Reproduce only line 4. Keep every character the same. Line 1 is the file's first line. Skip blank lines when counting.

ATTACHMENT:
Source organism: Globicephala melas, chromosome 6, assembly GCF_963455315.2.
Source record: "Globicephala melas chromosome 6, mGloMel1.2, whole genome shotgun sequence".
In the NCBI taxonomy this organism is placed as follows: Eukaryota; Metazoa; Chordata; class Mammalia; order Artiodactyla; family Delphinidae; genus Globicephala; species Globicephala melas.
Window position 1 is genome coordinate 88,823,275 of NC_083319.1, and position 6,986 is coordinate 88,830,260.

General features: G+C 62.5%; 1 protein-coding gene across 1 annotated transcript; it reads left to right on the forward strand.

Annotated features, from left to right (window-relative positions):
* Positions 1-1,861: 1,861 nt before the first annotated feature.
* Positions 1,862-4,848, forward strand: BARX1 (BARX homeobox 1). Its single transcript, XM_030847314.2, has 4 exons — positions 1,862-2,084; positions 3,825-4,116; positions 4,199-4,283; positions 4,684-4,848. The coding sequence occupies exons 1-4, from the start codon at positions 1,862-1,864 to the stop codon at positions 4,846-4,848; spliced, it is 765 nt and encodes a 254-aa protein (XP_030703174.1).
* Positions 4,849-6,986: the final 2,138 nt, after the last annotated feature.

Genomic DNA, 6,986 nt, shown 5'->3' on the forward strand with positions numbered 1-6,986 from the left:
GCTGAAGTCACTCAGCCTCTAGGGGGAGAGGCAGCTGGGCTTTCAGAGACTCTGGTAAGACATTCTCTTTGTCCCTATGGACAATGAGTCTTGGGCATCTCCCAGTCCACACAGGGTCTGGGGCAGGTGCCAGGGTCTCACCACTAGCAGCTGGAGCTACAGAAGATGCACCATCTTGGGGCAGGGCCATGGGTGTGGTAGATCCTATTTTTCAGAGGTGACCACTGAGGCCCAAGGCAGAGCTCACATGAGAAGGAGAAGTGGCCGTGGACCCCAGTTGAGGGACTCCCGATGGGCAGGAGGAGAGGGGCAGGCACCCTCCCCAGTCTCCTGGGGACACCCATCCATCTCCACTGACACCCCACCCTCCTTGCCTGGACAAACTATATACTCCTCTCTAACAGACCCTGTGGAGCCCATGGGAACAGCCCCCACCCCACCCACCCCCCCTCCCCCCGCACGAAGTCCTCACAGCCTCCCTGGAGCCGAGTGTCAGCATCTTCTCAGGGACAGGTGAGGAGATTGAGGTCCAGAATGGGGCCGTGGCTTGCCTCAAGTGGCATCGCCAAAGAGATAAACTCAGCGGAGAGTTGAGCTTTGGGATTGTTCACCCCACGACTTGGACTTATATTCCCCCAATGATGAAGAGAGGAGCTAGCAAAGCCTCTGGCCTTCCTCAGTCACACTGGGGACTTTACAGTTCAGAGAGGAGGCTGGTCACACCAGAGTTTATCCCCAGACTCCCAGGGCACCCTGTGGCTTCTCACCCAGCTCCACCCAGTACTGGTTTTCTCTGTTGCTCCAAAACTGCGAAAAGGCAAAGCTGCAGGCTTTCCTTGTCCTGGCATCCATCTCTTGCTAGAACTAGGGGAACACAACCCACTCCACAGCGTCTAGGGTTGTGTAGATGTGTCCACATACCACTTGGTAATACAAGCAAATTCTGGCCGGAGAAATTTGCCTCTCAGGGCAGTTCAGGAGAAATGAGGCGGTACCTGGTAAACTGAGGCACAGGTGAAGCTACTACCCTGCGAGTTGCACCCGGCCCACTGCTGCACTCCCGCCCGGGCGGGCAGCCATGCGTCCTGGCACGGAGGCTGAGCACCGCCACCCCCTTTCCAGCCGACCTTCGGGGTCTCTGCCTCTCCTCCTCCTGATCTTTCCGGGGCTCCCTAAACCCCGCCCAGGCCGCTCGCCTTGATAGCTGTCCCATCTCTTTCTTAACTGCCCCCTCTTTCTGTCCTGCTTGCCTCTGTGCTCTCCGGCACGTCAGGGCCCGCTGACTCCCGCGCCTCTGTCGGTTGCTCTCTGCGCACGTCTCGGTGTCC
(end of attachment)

Window position 1 is genome coordinate 88,823,275 of NC_083319.1, and position 6,986 is coordinate 88,830,260.